Class III Antiarrhythmics - Ibutilide, Dofetilide



Dofetilide and Ibutilide are class III antiarrhythmic drugs that work by blocking potassium channels. Blocking potassium outflow in cardiac tissue extends the end refractory period, which can terminate arrhythmias and restore normal heart rhythm. This makes these drugs effective for rhythm control. One important adverse effect seen is QT prolongation, with increased risk of developing Torsades de Pointes.

Key Points

  • Ibutilide and Dofetilide
    • Mechanism
      • Class 3 Antiarrhythmic
        • Along with Amiodarone, Sotalol, and Bretylium
      • Blocks Potassium (K+) channels
        • Prolongs phase 3 repolarization by blocking potassium outflow, mainly in non-nodal tissue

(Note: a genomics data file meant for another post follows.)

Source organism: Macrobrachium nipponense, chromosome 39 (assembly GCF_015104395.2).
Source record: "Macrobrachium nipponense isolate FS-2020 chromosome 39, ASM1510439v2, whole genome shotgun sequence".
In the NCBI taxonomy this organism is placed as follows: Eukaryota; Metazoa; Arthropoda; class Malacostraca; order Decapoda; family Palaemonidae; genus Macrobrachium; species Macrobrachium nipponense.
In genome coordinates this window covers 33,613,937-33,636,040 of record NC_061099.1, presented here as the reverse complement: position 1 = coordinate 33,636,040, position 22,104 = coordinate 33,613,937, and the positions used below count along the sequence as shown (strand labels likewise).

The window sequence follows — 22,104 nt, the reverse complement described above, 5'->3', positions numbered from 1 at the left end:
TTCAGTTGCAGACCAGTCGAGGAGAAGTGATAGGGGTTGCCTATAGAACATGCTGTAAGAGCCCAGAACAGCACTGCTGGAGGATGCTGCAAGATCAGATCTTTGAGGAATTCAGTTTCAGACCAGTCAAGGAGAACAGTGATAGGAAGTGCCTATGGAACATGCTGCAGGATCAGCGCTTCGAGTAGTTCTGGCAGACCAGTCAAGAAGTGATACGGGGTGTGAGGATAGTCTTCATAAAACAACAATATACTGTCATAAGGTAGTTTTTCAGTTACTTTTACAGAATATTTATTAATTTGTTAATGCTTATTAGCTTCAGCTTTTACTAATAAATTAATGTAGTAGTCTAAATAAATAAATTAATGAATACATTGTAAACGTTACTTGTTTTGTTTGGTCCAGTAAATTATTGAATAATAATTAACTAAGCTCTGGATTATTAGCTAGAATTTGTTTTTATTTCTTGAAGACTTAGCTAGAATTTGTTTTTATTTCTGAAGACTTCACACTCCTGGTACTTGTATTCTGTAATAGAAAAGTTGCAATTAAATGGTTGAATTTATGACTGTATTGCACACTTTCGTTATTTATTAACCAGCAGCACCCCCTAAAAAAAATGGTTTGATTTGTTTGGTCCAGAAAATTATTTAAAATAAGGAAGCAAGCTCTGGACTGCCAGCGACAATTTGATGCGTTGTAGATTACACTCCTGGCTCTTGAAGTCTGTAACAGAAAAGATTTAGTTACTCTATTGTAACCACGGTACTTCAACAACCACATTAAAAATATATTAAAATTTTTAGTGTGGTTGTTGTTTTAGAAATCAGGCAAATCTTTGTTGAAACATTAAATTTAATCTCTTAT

• Increases AP duration and effective refractory period (ERP)
          • Prolonged QT creates risk for early after-depolarizations and Torsades de Pointes
    • Clinical Use
      • Atrial flutter/fibrillation
        • Used for cardioversion (e.g. rhythm control) and restoring of normal sinus rhythm
        • Current cardiology guidelines recommend rate control (class 2 or 4 antiarrhythmics) before rhythm control (cardioversion); therefore, these drugs should be given later in the course of therapy
      • Rarely used for ventricular tachycardia
        • Other class 3 antiarrhythmics (e.g. amiodarone) are preferred
    • Adverse Effects
      • Long QT (Torsades de Pointes risk)
        • All drugs that increase QT interval increase the risk of early after-depolarizations causing ventricular arrhythmias like Torsades de Pointes.